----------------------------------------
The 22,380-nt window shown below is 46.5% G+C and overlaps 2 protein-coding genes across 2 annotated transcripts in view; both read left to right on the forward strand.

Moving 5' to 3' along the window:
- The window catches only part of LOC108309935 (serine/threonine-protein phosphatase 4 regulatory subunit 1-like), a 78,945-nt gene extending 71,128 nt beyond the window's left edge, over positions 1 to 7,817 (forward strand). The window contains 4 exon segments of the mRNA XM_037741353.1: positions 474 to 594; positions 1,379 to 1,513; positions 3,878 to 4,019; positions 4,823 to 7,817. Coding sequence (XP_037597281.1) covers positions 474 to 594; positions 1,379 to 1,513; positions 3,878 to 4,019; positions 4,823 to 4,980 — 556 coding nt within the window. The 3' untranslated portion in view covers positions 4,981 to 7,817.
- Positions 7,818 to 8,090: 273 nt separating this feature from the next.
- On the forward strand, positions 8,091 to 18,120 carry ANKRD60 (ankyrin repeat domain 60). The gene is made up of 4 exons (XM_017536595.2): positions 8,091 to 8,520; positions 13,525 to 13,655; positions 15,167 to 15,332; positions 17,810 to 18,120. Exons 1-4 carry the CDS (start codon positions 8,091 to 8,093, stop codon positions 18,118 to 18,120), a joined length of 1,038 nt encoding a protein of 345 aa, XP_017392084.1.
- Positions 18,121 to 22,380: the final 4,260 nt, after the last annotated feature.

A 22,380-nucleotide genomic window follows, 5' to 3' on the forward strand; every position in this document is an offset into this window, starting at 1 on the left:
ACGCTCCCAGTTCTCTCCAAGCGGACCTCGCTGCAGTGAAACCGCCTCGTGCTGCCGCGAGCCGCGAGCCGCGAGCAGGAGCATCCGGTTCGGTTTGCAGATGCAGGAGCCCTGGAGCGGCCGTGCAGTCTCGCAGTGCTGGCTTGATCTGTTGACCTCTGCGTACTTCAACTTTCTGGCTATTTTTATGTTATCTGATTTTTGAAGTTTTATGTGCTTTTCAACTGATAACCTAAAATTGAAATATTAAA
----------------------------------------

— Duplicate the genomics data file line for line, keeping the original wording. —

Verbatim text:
The 22,380-nt window shown below is 46.5% G+C and overlaps 2 protein-coding genes across 2 annotated transcripts in view; both read left to right on the forward strand.

Moving 5' to 3' along the window:
- The window catches only part of LOC108309935 (serine/threonine-protein phosphatase 4 regulatory subunit 1-like), a 78,945-nt gene extending 71,128 nt beyond the window's left edge, over positions 1 to 7,817 (forward strand). The window contains 4 exon segments of the mRNA XM_037741353.1: positions 474 to 594; positions 1,379 to 1,513; positions 3,878 to 4,019; positions 4,823 to 7,817. Coding sequence (XP_037597281.1) covers positions 474 to 594; positions 1,379 to 1,513; positions 3,878 to 4,019; positions 4,823 to 4,980 — 556 coding nt within the window. The 3' untranslated portion in view covers positions 4,981 to 7,817.
- Positions 7,818 to 8,090: 273 nt separating this feature from the next.
- On the forward strand, positions 8,091 to 18,120 carry ANKRD60 (ankyrin repeat domain 60). The gene is made up of 4 exons (XM_017536595.2): positions 8,091 to 8,520; positions 13,525 to 13,655; positions 15,167 to 15,332; positions 17,810 to 18,120. Exons 1-4 carry the CDS (start codon positions 8,091 to 8,093, stop codon positions 18,118 to 18,120), a joined length of 1,038 nt encoding a protein of 345 aa, XP_017392084.1.
- Positions 18,121 to 22,380: the final 4,260 nt, after the last annotated feature.

A 22,380-nucleotide genomic window follows, 5' to 3' on the forward strand; every position in this document is an offset into this window, starting at 1 on the left:
ACGCTCCCAGTTCTCTCCAAGCGGACCTCGCTGCAGTGAAACCGCCTCGTGCTGCCGCGAGCCGCGAGCCGCGAGCAGGAGCATCCGGTTCGGTTTGCAGATGCAGGAGCCCTGGAGCGGCCGTGCAGTCTCGCAGTGCTGGCTTGATCTGTTGACCTCTGCGTACTTCAACTTTCTGGCTATTTTTATGTTATCTGATTTTTGAAGTTTTATGTGCTTTTCAACTGATAACCTAAAATTGAAATATTAAA